|From:||Jörg Rhiemeier <joerg.rhiemeier@...>|
|Date:||Thursday, September 14, 2000, 23:05|
Irina Rempt wrote:
> On Wed, 13 Sep 2000, Jörg Rhiemeier wrote:
> > Actually, quite a large pocket, encompassing the provinces of Groningen,
> > Drenthe, Overijssel and the east half of Gelderland. And those people
> > are all bilingual in Dutch, and quite many of them quadrilingual: they
> > speak Low German, Dutch, High German and English.
> Hey, wait a minute, I live in Overijssel and I know that not *all* of
> it is in a pocket speaking Low German. The dialect of Deventer is
> closer to German than, say, that of Utrecht, but it's still
> recognizably Dutch.
I am not an expert dialectologist, nor can I judge the situation from my
own experience with the dialects concerned. But I have seen a couple of
dialect maps drawing the main boundary in the area (marking off "Low
Franconian" from "Low Saxon") from the mouth of the River Ijssel via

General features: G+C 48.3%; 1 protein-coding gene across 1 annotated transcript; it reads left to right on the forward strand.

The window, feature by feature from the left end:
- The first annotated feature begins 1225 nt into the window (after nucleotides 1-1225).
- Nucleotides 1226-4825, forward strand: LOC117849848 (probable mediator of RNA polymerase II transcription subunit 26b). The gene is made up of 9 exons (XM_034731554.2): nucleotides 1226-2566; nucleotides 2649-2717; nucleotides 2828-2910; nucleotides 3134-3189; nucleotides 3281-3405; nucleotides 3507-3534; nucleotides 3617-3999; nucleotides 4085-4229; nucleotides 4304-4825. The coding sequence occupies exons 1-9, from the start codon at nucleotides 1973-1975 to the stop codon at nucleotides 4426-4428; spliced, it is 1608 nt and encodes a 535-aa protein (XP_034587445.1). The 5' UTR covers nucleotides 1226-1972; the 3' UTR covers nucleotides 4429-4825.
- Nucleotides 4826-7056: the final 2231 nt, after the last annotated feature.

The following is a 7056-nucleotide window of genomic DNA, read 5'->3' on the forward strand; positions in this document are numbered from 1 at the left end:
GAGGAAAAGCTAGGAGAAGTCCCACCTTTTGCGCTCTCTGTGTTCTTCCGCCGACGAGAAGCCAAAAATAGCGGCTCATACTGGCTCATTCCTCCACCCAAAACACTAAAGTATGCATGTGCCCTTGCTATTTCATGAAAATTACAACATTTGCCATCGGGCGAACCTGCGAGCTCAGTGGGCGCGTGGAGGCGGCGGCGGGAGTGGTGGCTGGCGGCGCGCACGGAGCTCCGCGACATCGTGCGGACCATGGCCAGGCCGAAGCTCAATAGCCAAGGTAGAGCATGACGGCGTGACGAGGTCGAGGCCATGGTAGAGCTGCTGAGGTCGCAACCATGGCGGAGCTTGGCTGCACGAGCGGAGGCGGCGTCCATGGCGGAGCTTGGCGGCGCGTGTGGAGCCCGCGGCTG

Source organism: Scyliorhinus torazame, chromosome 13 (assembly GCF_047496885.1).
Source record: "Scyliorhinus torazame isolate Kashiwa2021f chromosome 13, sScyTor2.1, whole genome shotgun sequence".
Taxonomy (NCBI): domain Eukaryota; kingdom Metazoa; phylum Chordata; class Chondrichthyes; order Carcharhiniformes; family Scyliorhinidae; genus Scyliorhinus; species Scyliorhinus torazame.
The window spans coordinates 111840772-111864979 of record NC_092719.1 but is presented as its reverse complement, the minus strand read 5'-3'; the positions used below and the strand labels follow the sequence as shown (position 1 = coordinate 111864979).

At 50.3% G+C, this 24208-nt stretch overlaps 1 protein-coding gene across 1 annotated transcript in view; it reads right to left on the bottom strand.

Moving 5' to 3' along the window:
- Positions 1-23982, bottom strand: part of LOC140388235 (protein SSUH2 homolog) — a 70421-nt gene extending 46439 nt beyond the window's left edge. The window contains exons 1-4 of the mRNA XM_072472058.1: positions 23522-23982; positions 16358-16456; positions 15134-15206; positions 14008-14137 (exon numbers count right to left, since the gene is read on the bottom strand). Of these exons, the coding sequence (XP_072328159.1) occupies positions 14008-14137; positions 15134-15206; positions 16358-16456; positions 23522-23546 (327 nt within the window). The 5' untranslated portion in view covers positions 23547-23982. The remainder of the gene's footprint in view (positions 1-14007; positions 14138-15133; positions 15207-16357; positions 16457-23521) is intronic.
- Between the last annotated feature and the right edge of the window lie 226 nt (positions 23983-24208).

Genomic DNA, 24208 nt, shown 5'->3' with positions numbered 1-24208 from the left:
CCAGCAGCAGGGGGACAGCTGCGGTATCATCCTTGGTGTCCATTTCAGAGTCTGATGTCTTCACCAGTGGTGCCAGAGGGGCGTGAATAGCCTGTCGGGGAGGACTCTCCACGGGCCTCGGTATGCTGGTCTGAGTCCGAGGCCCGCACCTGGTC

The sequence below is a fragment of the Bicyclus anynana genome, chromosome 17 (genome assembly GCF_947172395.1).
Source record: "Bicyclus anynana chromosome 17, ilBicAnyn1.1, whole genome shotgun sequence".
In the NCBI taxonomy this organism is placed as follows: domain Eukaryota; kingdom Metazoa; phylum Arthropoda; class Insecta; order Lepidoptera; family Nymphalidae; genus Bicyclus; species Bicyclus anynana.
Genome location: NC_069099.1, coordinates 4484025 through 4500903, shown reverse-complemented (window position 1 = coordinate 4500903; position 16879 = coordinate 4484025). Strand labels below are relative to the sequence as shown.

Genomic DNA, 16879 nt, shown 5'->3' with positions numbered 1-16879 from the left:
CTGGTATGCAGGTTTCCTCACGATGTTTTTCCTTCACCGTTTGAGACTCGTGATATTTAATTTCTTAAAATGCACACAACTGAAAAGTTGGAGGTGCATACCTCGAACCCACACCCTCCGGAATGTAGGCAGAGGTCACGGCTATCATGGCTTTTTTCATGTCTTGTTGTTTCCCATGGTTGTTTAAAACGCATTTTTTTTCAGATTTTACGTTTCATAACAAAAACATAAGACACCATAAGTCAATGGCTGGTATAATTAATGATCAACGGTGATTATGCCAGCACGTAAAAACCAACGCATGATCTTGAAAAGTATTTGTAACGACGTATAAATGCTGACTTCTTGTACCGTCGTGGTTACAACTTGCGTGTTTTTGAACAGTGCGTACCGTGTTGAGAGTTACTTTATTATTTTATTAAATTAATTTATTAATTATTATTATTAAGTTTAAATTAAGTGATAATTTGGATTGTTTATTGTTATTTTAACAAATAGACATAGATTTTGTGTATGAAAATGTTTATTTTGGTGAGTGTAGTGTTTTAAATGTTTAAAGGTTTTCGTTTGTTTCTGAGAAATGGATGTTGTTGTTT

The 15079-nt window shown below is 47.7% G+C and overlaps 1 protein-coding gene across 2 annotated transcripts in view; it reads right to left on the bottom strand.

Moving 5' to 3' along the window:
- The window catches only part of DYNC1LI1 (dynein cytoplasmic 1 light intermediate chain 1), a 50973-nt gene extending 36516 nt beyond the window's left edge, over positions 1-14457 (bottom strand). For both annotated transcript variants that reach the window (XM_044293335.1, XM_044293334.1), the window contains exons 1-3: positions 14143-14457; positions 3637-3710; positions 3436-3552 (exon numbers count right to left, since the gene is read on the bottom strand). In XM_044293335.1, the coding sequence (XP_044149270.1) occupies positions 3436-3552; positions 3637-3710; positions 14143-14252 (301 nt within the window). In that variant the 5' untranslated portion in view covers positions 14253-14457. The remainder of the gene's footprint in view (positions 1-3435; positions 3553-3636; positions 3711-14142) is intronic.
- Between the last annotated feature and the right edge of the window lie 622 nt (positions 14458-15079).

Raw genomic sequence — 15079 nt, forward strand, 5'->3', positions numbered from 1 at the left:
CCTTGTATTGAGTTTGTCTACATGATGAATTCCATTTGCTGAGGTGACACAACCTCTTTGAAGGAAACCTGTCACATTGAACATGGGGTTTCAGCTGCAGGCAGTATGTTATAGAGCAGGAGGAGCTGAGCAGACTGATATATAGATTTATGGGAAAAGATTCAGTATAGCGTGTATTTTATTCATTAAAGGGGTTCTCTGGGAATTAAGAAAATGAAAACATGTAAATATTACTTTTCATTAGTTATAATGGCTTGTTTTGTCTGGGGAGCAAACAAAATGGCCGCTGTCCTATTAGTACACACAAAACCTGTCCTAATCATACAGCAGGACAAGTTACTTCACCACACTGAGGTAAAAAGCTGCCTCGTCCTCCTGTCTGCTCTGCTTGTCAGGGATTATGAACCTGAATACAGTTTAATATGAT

Essen to Gummersbach where it joins the Benrath line.
It is true that such dialect boundaries are not wholly reliable.
Dialectologists tend to rely on one or two prominent features in order
to classify dialects while in fact, there are several other, perhaps
equally important isoglosses criss-crossing the one picked as a "dialect
group boundary". Such boundaries within a dialect continuum are always
to some degree arbitrary. IIRC, that line is defined by the westernmost
occurence of the verbal plural ending _-t_ common to all three persons.
In Low Saxon, it is _wi hebbt_ "we have", _ji hebbt_ "you have", _se
hebbt_ "they have", while Low Franconian has the ending _-n_
in at least the first and third person, or so it is said.
Surely the German-Dutch border also manifests itself on the dialect
level; there must be quite a number of isoglosses running along it due
to different superstratum influences (High German vs. Dutch). It is
very well possible that (at least by now; lots of things have changed
during the last 100 years concerning German and Dutch dialects) these
isoglosses by far out-weigh the "t-plural line" when it comes to the
overall character of the dialect.
And finally, about *all* Low German dialects are closer to Dutch than to
High German, and at least the westernmost are similar enough to be
"recognizably Dutch" if you want to. For example, I have heard more
than once that Dutch and Westphalian were mutually intelligible, but
from lack of experience with these languages, I cannot comment on it.
But now let's return to conlanging.